18. THE NON-DESIGNER'S TYPE BOOK
Points and picas
When you're working with type, you need to work in points and picas. It's
just like using inches and feet, but the sizes are smaller—there are 12 inches
in a foot; there are 12 points in a pica. But like I said, points and picas are
much smaller—there are 6 picas in 1 inch (which makes 72 points, then, in
Even if you've never formally worked with points before, you have a pretty
good idea about how big 10-point type is as opposed to 24-point type
because you choose and use point sizes of type on your computer all the
time. So don't get nervous, just be conscious about those tiny sizes and try
to use them more often. When your software, for instance, gives you a
choice of using points or inches or lines, try using points. Once you start
doing it, you'll probably find that it is actually easier to use points. I have
a much clearer idea of how much space will be between the paragraphs if
I ask for 6 points than if I ask for .083 inches. And I get confused about
whether .083 inches is more or less than .072 inches, but I know darn well
that 10 points is more than 8 points. Try dividing an 11-inch page into
thirds. Ha! But change the measurement to picas, and the page is 66 picas,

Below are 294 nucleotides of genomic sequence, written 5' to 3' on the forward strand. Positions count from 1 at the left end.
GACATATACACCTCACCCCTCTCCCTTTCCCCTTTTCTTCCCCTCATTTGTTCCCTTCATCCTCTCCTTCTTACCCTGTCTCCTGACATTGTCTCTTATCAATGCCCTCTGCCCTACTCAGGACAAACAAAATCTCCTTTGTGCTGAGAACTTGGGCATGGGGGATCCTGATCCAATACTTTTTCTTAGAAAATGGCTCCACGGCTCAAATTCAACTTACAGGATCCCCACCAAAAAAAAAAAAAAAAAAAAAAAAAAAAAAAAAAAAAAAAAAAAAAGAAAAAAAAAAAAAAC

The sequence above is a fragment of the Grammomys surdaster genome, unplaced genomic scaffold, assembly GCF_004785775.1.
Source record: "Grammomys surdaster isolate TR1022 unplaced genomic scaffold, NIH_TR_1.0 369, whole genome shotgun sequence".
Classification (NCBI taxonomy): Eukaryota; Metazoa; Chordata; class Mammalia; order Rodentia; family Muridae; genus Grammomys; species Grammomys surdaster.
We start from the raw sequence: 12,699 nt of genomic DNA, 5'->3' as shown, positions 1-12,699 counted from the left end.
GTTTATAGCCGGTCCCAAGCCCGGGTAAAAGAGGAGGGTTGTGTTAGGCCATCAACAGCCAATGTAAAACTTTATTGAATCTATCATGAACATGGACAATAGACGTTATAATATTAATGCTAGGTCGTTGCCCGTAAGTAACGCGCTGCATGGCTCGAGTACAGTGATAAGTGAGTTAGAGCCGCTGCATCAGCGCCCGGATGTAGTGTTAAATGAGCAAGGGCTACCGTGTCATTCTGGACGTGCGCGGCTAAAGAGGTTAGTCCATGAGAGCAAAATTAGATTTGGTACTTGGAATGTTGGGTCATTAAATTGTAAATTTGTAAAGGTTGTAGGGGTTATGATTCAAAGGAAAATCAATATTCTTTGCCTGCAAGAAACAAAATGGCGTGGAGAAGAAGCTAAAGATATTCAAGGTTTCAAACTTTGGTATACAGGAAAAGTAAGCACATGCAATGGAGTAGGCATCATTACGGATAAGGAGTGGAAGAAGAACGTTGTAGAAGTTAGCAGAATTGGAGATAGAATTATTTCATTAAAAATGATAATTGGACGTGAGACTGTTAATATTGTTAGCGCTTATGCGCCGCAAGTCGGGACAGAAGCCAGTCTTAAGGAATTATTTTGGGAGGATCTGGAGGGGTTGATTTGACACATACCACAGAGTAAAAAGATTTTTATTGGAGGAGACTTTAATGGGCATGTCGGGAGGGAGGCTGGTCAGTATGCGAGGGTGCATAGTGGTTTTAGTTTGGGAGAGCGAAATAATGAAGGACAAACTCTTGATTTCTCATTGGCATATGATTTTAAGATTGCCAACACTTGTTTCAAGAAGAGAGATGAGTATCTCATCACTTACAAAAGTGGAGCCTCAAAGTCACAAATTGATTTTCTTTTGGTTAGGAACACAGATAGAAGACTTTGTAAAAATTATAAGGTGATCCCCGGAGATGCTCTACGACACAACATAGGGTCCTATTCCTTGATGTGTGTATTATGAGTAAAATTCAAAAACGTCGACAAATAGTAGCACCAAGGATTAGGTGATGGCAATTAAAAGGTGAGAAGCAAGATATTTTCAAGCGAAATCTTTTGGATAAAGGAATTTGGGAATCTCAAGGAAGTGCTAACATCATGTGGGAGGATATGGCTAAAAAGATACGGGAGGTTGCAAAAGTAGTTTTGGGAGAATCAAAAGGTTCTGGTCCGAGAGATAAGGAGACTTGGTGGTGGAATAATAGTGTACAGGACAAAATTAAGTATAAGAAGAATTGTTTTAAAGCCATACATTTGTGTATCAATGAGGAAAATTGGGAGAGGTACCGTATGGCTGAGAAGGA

which is much easier to divide into thirds.
In general, we measure type sizes in points, and the space between lines or
paragraphs in points. When measuring distances, such as the length of a
line or the depth of a block of text, we use picas. Combining the two
measurements is just like combining feet and inches: just as we write
6'2" (6 feet, 2 inches), we write 3p4 (3 picas, 4 points).
Just so you know, traditionally (before desktop publishing) 72 points did
not equal exactly 1 inch (it was a tiny smidgeon off). But when the
Macintosh was created with a screen resolution of exactly 72 pixels per
inch, our measurements for points became, on the Mac and then later on
the PC, exactly 72 points per inch. Some software will let you override this
standard, computerized amount and change it back to the traditional
amount, but it's just about never necessary to do that.
3n which we briejtu explore
the historu of the world ana
how it affects tupoaraphu,
ana how this in turn affects
mur tupoaraphic choices.
uont skip this chapter-----
manu references will ve made
to the categories of tupe
as described herein.